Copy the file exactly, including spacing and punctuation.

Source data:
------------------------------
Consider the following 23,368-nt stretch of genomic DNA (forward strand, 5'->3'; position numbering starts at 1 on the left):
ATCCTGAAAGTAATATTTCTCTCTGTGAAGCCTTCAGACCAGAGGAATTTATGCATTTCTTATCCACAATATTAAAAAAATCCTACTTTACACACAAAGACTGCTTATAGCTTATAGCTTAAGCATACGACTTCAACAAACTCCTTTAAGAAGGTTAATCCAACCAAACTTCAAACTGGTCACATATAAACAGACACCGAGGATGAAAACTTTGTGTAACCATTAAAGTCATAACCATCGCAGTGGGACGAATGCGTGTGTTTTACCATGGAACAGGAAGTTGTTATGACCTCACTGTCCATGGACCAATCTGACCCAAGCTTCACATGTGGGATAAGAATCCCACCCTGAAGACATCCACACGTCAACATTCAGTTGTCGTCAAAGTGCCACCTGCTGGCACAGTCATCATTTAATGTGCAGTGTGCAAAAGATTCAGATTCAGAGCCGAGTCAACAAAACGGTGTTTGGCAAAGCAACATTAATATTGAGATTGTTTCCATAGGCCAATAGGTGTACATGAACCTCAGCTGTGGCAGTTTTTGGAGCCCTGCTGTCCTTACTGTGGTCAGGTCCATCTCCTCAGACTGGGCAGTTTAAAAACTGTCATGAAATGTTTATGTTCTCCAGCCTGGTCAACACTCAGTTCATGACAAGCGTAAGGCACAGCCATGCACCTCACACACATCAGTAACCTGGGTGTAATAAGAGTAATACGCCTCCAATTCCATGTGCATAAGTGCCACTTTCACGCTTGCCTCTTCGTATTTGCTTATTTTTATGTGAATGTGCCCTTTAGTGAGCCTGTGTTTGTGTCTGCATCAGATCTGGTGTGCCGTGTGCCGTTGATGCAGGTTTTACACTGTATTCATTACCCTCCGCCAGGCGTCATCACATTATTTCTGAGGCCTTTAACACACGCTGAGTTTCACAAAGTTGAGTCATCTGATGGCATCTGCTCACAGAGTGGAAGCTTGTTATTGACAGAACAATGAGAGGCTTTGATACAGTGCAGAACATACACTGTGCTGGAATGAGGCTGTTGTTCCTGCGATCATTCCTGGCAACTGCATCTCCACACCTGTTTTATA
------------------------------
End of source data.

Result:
Consider the following 23,368-nt stretch of genomic DNA (forward strand, 5'->3'; position numbering starts at 1 on the left):
ATCCTGAAAGTAATATTTCTCTCTGTGAAGCCTTCAGACCAGAGGAATTTATGCATTTCTTATCCACAATATTAAAAAAATCCTACTTTACACACAAAGACTGCTTATAGCTTATAGCTTAAGCATACGACTTCAACAAACTCCTTTAAGAAGGTTAATCCAACCAAACTTCAAACTGGTCACATATAAACAGACACCGAGGATGAAAACTTTGTGTAACCATTAAAGTCATAACCATCGCAGTGGGACGAATGCGTGTGTTTTACCATGGAACAGGAAGTTGTTATGACCTCACTGTCCATGGACCAATCTGACCCAAGCTTCACATGTGGGATAAGAATCCCACCCTGAAGACATCCACACGTCAACATTCAGTTGTCGTCAAAGTGCCACCTGCTGGCACAGTCATCATTTAATGTGCAGTGTGCAAAAGATTCAGATTCAGAGCCGAGTCAACAAAACGGTGTTTGGCAAAGCAACATTAATATTGAGATTGTTTCCATAGGCCAATAGGTGTACATGAACCTCAGCTGTGGCAGTTTTTGGAGCCCTGCTGTCCTTACTGTGGTCAGGTCCATCTCCTCAGACTGGGCAGTTTAAAAACTGTCATGAAATGTTTATGTTCTCCAGCCTGGTCAACACTCAGTTCATGACAAGCGTAAGGCACAGCCATGCACCTCACACACATCAGTAACCTGGGTGTAATAAGAGTAATACGCCTCCAATTCCATGTGCATAAGTGCCACTTTCACGCTTGCCTCTTCGTATTTGCTTATTTTTATGTGAATGTGCCCTTTAGTGAGCCTGTGTTTGTGTCTGCATCAGATCTGGTGTGCCGTGTGCCGTTGATGCAGGTTTTACACTGTATTCATTACCCTCCGCCAGGCGTCATCACATTATTTCTGAGGCCTTTAACACACGCTGAGTTTCACAAAGTTGAGTCATCTGATGGCATCTGCTCACAGAGTGGAAGCTTGTTATTGACAGAACAATGAGAGGCTTTGATACAGTGCAGAACATACACTGTGCTGGAATGAGGCTGTTGTTCCTGCGATCATTCCTGGCAACTGCATCTCCACACCTGTTTTATA